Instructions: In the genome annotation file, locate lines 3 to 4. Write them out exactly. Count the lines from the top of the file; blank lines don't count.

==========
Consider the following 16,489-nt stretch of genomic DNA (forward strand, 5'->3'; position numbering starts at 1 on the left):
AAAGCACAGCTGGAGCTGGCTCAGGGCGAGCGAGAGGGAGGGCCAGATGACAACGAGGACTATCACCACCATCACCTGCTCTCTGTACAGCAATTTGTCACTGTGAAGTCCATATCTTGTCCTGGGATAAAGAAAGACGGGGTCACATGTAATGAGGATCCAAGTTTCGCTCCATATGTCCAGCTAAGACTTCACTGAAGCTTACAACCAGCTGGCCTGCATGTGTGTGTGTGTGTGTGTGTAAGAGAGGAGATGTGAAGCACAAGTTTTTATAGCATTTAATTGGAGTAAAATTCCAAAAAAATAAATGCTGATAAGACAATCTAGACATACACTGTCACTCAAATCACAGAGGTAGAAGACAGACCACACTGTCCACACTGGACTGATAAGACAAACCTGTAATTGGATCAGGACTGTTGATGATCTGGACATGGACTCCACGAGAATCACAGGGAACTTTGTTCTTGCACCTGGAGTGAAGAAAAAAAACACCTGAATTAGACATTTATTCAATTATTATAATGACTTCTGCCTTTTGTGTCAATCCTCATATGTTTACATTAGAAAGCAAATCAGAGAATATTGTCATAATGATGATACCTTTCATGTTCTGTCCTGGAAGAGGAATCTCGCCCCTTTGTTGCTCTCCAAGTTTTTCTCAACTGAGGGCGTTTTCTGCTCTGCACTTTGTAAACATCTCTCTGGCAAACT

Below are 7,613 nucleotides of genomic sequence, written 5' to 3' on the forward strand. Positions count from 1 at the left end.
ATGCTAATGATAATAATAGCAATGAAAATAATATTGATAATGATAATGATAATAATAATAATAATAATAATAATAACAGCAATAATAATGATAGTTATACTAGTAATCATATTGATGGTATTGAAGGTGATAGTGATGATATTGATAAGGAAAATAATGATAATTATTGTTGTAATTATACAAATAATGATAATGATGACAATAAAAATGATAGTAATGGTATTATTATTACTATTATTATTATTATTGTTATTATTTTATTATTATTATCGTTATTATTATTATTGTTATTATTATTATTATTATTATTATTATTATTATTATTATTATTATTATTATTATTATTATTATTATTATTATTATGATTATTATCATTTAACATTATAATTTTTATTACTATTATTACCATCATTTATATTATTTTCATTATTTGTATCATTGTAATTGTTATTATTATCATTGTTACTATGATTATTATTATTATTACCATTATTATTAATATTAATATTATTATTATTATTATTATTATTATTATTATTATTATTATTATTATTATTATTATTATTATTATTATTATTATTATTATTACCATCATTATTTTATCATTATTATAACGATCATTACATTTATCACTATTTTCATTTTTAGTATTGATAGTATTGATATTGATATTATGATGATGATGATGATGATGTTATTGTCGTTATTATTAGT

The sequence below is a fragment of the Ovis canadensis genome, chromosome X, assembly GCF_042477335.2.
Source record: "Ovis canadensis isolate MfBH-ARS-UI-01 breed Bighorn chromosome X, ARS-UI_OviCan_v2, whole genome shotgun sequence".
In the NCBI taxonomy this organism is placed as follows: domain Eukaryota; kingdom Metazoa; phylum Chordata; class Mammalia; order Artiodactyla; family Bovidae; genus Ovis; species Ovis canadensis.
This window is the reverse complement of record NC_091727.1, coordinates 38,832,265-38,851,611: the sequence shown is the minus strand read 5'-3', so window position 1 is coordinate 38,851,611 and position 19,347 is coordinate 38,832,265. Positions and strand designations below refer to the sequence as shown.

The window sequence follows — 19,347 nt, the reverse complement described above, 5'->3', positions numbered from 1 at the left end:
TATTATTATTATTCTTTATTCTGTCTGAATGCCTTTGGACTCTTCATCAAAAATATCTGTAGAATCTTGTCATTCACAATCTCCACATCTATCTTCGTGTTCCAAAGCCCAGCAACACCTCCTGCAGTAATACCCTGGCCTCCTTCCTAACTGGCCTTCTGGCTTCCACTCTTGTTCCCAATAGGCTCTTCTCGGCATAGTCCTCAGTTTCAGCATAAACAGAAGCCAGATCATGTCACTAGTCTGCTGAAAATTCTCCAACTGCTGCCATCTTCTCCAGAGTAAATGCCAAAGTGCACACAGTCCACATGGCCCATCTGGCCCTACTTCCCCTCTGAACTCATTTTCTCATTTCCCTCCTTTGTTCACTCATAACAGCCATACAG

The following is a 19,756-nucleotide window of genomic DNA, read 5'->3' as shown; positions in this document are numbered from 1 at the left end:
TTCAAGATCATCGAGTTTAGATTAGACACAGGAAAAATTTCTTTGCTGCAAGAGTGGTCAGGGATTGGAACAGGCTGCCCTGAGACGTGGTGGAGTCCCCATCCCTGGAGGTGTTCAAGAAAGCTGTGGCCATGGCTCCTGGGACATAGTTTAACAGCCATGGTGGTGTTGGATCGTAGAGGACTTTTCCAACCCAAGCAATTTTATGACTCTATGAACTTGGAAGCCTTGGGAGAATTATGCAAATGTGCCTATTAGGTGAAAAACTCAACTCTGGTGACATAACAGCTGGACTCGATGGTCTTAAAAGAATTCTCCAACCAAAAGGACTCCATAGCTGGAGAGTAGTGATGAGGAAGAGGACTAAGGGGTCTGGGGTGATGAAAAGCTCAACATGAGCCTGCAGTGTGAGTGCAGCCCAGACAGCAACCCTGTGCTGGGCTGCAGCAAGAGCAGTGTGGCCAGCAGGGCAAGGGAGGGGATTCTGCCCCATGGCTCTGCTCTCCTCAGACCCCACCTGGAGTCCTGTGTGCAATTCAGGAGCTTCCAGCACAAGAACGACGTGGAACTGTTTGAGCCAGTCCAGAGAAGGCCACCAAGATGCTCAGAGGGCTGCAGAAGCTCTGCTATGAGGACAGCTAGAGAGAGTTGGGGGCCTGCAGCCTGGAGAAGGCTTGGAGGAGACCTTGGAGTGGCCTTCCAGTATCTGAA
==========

Below are 7,613 nucleotides of genomic sequence, written 5' to 3' on the forward strand. Positions count from 1 at the left end.
ATGCTAATGATAATAATAGCAATGAAAATAATATTGATAATGATAATGATAATAATAATAATAATAATAATAATAACAGCAATAATAATGATAGTTATACTAGTAATCATATTGATGGTATTGAAGGTGATAGTGATGATATTGATAAGGAAAATAATGATAATTATTGTTGTAATTATACAAATAATGATAATGATGACAATAAAAATGATAGTAATGGTATTATTATTACTATTATTATTATTATTGTTATTATTTTATTATTATTATCGTTATTATTATTATTGTTATTATTATTATTATTATTATTATTATTATTATTATTATTATTATTATTATTATTATTATTATTATTATTATTATGATTATTATCATTTAACATTATAATTTTTATTACTATTATTACCATCATTTATATTATTTTCATTATTTGTATCATTGTAATTGTTATTATTATCATTGTTACTATGATTATTATTATTATTACCATTATTATTAATATTAATATTATTATTATTATTATTATTATTATTATTATTATTATTATTATTATTATTATTATTATTATTATTATTATTATTATTATTACCATCATTATTTTATCATTATTATAACGATCATTACATTTATCACTATTTTCATTTTTAGTATTGATAGTATTGATATTGATATTATGATGATGATGATGATGATGTTATTGTCGTTATTATTAGT